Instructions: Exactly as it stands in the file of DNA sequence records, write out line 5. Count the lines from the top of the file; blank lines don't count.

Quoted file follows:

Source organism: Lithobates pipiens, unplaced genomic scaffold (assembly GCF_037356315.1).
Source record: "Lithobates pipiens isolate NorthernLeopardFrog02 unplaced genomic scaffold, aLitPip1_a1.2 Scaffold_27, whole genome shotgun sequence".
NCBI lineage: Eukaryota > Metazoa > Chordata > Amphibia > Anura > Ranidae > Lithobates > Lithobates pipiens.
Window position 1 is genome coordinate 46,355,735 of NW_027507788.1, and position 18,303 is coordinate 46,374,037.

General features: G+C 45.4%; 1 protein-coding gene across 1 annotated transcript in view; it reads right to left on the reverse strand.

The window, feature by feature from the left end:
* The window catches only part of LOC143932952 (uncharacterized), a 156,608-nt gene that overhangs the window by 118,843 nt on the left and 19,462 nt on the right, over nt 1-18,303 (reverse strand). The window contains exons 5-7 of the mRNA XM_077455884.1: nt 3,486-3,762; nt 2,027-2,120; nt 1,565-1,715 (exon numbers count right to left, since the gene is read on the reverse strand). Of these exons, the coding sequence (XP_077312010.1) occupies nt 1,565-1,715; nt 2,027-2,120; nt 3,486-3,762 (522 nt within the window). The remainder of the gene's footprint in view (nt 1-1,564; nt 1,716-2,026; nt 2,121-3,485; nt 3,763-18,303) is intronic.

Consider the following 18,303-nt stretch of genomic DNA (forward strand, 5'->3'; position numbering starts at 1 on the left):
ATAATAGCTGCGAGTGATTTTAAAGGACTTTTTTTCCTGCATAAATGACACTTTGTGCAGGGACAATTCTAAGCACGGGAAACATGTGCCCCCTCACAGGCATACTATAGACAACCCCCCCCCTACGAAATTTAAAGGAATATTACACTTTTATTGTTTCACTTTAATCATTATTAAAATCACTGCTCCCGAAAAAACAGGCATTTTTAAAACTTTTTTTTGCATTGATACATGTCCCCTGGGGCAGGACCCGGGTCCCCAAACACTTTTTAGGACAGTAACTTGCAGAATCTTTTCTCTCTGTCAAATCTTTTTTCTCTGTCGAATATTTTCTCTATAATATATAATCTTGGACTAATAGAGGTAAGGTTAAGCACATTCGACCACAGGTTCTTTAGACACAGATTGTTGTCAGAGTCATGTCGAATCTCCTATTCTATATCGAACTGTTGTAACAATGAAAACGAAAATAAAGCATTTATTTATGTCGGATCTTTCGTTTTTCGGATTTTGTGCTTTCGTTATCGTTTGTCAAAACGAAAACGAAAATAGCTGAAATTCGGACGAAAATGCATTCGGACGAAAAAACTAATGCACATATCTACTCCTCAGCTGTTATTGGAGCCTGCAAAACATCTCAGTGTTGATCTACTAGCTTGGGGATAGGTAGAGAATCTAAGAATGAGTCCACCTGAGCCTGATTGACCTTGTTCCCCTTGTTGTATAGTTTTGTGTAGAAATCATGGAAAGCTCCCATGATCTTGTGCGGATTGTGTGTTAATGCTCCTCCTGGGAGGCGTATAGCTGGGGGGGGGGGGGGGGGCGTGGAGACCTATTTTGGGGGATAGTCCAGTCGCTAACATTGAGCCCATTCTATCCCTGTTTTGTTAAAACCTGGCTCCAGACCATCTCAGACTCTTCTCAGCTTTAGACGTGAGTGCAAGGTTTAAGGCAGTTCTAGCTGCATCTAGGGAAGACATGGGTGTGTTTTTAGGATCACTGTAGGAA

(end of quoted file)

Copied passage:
General features: G+C 45.4%; 1 protein-coding gene across 1 annotated transcript in view; it reads right to left on the reverse strand.